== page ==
December 2019 Interest Rates for GRATs, Sales to Defective Grantor Trusts, Intra-Family Loans and Split-Interest Charitable Trusts

The December Section 7520 rate for use with estate planning techniques such as CRTs, CLTs, QPRTs and GRATs is 2.0%, which is unchanged from the November rate. The December applicable federal rate ("AFR") for use with a sale to a defective grantor trust, self-canceling installment note ("SCIN") or intra-family loan with a note having a duration of 3 to 9 years (the mid-term rate, compounded annually) is 1.69%, up slightly from 1.59% in September.

The low Section 7520 rate and AFRs continue to present potentially rewarding opportunities to fund GRATs in December with depressed assets that are expected to perform better in the coming years.

The AFRs (based on annual compounding) used in connection with intra-family loans are 1.61% for loans with a term of 3 years or less, 1.69% for loans with a term between 3 and 9 years and 2.09% for loans with a term of longer than 9 years.

Thus, for example, if a 9-year loan is made to a child, and the child can invest the funds and obtain a return in excess of 1.69%, the child will be able to keep any returns over 1.69%. These same rates are used in connection with sales to defective grantor trusts.

United States v. Estate of Sidney Elson, 2019 WL 5061321 (D.N.J. Oct 9, 2019)

The Court held that under Internal Revenue Code Section 6324(b), in addition to there being a lien for unpaid gift taxes on all gifts made during the period for which a return was filed for a period of 10 years from the date the gifts are made, a donee of a gift can be held personally liable for unpaid gift tax to the extent of the value of the gift so long as the statute of limitations has not expired against the donor.

This ruling is a reminder to donees that not all gifts come with no strings attached, and it is possible that if there are unpaid gift taxes in connection with the gift, the donee could be held personally liable to the extent of the gift.

Matter of Cleopatra Cameron Gift Tr., Dated May 26, 1998, 931 N.W.2d 244 (S.D. 2019) – South Dakota Supreme Court Protects Trusts from California Child Support Order

Cleopatra Cameron's father set up various trusts for Cleopatra's benefit (collectively, the "Trusts"). Each of the Trusts were formed and funded in California, and they each contained a spendthrift provision which prohibited the trustee from making direct payments to Cleopatra's creditors.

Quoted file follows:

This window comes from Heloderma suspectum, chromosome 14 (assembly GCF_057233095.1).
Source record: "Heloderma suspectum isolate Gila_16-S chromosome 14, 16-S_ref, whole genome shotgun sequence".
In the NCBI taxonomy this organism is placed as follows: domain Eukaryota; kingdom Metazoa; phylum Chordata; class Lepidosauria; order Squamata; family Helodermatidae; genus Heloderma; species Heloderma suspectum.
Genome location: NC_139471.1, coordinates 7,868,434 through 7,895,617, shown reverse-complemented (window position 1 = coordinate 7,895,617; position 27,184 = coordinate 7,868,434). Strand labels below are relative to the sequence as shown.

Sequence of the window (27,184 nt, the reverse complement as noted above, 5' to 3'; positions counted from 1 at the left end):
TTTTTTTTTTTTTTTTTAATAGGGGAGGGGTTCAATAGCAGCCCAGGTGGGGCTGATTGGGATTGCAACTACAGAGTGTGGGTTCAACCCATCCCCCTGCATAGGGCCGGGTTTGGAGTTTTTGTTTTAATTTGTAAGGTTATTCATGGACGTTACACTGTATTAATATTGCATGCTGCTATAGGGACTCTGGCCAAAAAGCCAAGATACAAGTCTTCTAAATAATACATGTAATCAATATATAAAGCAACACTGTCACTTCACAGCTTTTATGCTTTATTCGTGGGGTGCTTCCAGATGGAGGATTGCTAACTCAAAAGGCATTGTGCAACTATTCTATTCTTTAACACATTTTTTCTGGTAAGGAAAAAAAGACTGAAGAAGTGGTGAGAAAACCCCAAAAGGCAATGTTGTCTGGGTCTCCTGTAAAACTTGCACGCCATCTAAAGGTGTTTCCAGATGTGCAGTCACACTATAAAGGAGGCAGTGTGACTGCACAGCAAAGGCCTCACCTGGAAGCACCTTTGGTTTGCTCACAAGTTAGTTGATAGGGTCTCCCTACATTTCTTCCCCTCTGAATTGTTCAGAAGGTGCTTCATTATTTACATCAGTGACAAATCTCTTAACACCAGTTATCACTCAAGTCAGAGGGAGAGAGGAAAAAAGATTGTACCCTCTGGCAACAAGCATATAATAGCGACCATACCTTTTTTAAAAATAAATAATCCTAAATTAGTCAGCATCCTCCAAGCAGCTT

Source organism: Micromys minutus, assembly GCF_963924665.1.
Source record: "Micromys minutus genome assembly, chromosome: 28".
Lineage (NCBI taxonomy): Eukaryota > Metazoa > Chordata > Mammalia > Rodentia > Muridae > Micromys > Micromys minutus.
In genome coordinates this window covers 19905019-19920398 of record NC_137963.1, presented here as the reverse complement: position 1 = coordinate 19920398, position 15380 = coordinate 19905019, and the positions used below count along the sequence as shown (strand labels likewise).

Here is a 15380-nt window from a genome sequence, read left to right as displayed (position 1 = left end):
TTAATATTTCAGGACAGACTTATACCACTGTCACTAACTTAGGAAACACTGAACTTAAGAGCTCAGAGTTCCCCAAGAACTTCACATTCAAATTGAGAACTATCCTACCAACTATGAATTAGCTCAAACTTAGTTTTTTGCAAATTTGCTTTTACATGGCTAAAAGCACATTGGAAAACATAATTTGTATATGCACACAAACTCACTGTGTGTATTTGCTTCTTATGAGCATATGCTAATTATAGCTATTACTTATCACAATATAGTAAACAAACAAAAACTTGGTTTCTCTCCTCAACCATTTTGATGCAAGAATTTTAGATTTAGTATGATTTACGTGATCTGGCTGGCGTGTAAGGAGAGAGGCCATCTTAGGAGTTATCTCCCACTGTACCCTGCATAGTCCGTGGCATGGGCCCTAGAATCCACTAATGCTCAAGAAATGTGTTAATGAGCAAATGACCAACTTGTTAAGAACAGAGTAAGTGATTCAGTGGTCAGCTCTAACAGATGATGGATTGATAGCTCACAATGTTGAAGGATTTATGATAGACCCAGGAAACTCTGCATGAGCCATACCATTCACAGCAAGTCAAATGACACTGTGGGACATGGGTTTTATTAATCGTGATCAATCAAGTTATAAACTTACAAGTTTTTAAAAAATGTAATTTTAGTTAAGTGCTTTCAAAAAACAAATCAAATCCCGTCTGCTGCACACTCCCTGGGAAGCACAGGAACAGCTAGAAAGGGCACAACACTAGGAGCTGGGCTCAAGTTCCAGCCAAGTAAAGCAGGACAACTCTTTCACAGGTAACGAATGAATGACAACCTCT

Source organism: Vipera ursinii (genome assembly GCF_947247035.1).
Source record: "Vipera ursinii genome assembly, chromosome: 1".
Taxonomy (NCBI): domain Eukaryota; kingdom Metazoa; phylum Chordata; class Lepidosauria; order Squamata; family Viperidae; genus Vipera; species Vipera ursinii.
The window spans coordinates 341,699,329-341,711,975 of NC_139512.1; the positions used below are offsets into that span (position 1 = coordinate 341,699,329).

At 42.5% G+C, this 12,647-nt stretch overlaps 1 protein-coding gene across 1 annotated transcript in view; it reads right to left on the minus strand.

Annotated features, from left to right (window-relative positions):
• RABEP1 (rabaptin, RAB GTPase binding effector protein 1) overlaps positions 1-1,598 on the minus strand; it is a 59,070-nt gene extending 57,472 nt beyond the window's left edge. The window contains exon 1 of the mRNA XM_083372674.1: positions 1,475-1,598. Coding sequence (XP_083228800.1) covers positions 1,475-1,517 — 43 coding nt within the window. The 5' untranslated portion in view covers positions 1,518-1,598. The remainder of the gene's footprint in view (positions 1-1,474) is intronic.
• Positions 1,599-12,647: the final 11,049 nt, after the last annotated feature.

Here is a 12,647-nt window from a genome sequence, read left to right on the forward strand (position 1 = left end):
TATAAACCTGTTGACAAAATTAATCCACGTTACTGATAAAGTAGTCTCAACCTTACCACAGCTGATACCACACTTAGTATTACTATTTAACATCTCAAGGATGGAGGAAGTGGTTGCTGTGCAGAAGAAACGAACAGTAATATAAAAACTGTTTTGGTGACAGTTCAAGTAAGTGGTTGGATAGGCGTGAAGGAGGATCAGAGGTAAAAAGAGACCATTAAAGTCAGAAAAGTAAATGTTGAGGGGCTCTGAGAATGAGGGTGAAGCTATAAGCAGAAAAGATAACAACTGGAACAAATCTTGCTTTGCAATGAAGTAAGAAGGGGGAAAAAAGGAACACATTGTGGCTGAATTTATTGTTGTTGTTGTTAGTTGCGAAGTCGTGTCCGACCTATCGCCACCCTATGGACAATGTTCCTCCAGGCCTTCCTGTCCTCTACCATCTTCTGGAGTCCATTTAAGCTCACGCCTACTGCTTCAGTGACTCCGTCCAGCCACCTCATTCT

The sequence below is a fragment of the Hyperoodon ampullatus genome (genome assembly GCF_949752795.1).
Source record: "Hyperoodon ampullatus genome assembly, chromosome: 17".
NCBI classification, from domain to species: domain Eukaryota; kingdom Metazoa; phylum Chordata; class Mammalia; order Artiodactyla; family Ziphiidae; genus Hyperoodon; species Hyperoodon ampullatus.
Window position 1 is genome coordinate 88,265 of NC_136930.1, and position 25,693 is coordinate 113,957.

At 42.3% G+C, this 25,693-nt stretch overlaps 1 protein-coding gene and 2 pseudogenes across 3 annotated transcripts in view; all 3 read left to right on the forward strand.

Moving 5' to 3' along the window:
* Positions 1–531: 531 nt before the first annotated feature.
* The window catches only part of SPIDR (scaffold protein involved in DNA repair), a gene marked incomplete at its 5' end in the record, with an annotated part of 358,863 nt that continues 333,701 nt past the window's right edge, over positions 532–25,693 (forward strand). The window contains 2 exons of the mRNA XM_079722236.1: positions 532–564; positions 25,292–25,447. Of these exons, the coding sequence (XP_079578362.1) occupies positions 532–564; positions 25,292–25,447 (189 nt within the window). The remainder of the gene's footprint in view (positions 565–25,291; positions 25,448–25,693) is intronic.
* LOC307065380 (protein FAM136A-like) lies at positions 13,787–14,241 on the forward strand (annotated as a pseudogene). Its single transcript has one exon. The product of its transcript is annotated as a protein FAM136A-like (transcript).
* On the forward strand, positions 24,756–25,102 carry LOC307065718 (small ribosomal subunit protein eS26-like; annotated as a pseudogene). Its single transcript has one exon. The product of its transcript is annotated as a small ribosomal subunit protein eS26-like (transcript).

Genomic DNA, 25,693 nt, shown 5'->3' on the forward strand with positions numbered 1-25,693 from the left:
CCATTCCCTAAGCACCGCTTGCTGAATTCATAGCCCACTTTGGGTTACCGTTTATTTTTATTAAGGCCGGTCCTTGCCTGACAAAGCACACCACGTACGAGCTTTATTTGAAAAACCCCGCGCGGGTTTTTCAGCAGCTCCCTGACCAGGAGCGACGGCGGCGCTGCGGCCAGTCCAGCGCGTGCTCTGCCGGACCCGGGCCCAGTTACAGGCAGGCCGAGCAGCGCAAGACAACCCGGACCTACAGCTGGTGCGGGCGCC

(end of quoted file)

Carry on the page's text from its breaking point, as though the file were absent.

In 2009, a California family court ordered the Trusts to pay Cleopatra's child support obligations directly to her former spouse, Christopher, as part of Cleopatra's divorce proceedings. The Trusts complied with this order and continued to do so until 2016. In 2012, the situs of each Trust had been moved to South Dakota, and in 2016, the Trust Protector determined that there were insufficient assets in the Trusts to pay Cleopatra's child support obligations and to continue supporting Cleopatra for her lifetime. The Trustee subsequently stopped making the child support payments.

Cleopatra petitioned the circuit court for a declaration as to whether the Trusts were prohibited from making the child support payments directly to Christopher. The circuit court concluded that the Trusts were prohibited from making child support payments directly to Christopher. Not surprisingly, Christopher appealed. On appeal, the Supreme Court of South Dakota considered whether the California court's direct payment order is entitled to full faith and credit in South Dakota. The Court held that the Full Faith and Credit clause does not apply to enforcement measures such as the California court's order for the Trusts to pay Cleopatra's child support obligation directly to Christopher. While Cleopatra's child support obligation remained in place, the South Dakota Supreme Court held that payment could not be made directly from the Trusts.